You understand what Saint Luke is saying to us, I trust: Jesus and His friends are embarking on their last long trip to Jerusalem. He's been there many times, but this will be the last trip because after this is Calvary. And Jesus knows it! What the Apostles knew is pure speculation, but the fact that our Lord knew is actually buried in Luke's cryptic choice of words: He was “resolutely determined” to go, or, as Msgr. Knox so poetically puts it, “…and he turned his eyes steadfastly toward the way that led to Jerusalem.” It's not explicitly said, of course—very few things in Luke's Gospel are—but why else make the remark of how determined our Lord was? The disciples, after all, had tried to dissuade Him from going, suspecting all along what would happen there. So did a lot of other people, who begin, at this point, to start to avoid our Lord for that reason; and, that, too, is alluded to in the passage:

And he sent messengers before him, who came into a Samaritan village, to make all in readiness. But the Samaritans refused to receive him, because his journey was in the direction of Jerusalem (vs. 52-53 Knox).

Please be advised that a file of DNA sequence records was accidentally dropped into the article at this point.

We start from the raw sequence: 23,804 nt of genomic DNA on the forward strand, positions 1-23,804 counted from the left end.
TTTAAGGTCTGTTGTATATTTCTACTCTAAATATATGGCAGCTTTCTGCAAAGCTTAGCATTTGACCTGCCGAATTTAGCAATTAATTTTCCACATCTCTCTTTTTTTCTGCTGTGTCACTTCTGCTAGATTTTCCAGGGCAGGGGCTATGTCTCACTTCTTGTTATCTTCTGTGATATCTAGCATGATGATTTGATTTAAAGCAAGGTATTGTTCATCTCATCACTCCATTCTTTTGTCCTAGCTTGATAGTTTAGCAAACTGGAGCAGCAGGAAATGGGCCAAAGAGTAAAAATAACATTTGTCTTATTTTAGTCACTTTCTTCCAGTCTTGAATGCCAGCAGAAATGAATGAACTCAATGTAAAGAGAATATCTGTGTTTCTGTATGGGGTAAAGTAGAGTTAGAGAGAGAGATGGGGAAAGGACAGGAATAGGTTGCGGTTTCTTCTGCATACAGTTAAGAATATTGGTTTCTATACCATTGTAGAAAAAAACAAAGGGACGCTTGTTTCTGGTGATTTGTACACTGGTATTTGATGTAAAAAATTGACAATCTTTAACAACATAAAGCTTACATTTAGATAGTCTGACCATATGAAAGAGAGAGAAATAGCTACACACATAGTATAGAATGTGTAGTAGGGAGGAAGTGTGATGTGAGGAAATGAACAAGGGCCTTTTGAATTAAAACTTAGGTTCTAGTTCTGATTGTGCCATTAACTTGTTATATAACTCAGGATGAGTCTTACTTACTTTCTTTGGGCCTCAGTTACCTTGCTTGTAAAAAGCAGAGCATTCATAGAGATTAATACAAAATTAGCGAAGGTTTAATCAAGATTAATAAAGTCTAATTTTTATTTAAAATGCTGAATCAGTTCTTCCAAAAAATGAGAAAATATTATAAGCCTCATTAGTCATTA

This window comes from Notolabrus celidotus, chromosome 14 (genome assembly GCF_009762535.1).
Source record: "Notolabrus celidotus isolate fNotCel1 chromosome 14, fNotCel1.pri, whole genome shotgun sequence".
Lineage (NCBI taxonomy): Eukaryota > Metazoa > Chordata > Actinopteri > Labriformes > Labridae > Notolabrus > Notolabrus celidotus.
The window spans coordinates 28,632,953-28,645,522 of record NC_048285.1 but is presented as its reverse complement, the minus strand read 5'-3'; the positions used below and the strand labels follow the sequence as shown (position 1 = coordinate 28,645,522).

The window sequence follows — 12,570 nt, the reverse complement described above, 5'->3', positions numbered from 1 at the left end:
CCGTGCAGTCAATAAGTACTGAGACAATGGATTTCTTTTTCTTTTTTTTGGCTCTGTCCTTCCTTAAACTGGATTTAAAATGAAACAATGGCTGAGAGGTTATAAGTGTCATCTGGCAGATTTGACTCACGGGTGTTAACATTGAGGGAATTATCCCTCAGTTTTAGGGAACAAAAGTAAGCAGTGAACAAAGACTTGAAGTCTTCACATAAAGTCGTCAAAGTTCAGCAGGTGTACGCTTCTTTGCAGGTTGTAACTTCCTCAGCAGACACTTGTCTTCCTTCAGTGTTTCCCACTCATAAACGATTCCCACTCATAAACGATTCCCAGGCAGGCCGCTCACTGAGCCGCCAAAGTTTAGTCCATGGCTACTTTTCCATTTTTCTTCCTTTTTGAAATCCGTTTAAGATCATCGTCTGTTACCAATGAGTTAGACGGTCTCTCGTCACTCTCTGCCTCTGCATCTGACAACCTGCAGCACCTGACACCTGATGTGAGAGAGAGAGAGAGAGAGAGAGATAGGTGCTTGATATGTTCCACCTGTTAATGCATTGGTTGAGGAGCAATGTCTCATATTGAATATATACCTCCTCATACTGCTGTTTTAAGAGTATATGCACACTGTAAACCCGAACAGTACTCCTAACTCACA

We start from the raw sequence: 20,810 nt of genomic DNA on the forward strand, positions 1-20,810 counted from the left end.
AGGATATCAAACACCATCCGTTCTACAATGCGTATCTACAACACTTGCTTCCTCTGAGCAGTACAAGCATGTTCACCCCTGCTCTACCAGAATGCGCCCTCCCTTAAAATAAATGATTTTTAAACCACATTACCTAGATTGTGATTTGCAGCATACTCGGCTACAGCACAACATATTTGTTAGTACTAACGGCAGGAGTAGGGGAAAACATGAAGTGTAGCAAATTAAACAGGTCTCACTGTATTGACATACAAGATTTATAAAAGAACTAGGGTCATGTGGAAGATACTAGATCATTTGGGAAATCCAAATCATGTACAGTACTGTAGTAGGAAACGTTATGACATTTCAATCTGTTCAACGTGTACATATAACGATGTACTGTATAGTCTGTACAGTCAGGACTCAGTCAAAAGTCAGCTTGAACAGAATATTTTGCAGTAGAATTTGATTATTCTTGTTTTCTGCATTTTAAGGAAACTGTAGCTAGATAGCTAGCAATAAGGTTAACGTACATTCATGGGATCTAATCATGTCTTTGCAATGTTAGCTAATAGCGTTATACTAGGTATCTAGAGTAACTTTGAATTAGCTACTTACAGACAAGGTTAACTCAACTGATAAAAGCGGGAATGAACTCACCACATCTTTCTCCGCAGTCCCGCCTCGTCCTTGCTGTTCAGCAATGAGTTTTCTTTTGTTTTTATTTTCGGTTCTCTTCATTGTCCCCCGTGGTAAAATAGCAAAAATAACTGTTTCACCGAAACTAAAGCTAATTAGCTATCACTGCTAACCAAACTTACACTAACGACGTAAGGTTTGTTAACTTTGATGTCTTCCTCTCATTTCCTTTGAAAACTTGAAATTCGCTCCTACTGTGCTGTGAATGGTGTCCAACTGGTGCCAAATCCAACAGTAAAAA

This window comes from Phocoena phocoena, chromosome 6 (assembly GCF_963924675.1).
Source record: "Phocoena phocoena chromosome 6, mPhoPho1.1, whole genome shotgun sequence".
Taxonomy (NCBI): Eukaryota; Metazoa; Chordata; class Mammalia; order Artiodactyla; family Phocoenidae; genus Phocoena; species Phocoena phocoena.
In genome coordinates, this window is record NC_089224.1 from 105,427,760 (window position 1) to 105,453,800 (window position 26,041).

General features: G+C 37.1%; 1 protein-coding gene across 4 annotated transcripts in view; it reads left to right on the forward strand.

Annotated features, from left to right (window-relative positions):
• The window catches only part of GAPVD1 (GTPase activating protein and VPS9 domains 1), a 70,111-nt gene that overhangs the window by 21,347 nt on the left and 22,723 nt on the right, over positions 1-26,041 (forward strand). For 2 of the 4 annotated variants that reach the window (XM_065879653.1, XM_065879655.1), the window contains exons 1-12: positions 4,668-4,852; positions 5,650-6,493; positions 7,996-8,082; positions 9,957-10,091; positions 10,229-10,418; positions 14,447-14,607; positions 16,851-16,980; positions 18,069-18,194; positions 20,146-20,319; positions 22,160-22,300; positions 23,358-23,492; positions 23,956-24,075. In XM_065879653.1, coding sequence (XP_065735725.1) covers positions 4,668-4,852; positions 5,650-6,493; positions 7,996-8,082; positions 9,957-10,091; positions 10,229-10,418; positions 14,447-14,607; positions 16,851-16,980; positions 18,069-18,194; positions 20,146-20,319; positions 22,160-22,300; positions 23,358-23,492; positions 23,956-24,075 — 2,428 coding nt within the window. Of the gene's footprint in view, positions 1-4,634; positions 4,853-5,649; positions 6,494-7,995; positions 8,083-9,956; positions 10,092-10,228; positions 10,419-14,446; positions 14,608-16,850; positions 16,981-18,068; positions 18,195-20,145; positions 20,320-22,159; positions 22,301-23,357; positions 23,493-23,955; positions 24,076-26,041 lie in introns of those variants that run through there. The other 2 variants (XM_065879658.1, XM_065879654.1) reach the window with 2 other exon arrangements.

But, even without the knowledge that we have in retrospect—that our Blessed Lord is God and His death on the Cross is preordained and even intended—there is the account of these three individuals who are not put off by what seems to be our Lord's poor decision to walk right into the lion's den, so to speak, but who are, in fact, attracted to the example of sacrifice; and, it's here, in these three men, that we find ourselves in this episode. After all, we wouldn't be here right now if we didn't have some desire to follow our Lord; but, like the three men in the lesson, we're not all at the same stage of readiness.